If you suffer from a calf pull, it’s important to take steps towards recovery as soon as you can. Often just after the muscle pull, the calf muscle will swell. If you have some ice on hand, you can use it to help keep swelling down. Apply ice for 5-10 minutes on, then 5-10 minutes off. You can repeat this process a few times in a row, a few times per day as needed. Don’t use ice too often or for too long, since too much cooling can damage the calf skin and muscle tissue. Also, make sure you don’t apply ice directly. Wrapping the ice in cloth will prevent too much cooling.
Ice is often prescribed along with rest, compression and elevation. The main goal is to limit swelling, which can slow the recovery process. While ice and rest may work for mild injuries, often when a muscle is in spasm or is more severely damaged, this approach takes a long time.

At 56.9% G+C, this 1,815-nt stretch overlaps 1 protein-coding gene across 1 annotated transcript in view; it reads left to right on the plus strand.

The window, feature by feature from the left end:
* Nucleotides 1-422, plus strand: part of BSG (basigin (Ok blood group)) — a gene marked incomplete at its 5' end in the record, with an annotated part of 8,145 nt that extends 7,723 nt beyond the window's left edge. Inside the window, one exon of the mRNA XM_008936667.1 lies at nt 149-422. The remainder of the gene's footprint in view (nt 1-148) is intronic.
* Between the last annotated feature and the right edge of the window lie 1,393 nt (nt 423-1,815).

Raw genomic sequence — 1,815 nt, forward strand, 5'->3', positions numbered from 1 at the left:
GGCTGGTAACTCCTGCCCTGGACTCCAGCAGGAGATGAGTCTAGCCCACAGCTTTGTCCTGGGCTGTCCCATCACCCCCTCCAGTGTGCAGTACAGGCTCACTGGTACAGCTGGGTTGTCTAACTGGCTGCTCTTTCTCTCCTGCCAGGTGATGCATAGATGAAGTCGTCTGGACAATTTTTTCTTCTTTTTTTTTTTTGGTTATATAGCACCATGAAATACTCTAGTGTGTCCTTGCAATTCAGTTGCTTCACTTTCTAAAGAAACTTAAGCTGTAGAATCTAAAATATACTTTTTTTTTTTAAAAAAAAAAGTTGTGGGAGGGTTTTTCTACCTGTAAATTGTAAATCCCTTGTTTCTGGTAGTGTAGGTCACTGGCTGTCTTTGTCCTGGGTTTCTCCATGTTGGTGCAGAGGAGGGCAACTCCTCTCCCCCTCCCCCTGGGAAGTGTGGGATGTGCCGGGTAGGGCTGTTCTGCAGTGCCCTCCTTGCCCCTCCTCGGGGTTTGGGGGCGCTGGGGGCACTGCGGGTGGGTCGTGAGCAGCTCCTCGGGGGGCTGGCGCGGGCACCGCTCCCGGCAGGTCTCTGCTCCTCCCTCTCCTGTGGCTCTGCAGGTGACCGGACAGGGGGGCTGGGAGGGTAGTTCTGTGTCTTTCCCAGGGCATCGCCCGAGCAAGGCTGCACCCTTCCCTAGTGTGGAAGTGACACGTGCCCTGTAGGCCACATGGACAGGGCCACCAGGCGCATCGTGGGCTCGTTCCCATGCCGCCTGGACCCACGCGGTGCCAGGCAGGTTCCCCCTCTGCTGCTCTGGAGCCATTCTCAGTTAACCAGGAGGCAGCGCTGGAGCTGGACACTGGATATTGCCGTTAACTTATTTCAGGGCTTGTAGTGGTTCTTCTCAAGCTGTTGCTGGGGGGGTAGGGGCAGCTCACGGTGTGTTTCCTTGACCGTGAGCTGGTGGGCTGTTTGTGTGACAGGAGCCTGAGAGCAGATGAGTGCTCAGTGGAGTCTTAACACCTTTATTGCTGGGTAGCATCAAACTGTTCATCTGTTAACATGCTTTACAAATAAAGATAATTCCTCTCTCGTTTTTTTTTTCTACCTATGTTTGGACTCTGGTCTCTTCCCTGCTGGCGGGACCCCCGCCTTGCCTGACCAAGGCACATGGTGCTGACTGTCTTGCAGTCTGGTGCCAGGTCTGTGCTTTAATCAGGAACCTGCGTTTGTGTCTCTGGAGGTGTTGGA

For a full recovery, you need to accomplish the following:
- Increase circulation to your calf muscle. More energy and blood flow means faster recovery.
- Eliminating toxins is essential for a full recovery.
- Reduce calf swelling. Whether you see it or not, internal and external swelling is the root of your pain and needs to be alleviated.
For more treatment options, check out our general article on muscle pull treatments.
As the circulation to your calf improves and you feel you are on the road to recovery, we also recommend that you begin lightly using the injured leg muscle. Don’t stress it too much, but a little stretching and strengthening will help reduce swelling and also help break down scar tissue and ensure proper muscle regeneration.
Related Pulled Hamstring Articles:
Pulled Calf Muscle
Causes & Symptoms of Pulled Calf Muscle
Pulled Calf Muscle Severity
Preventing Pulled Calf Muscle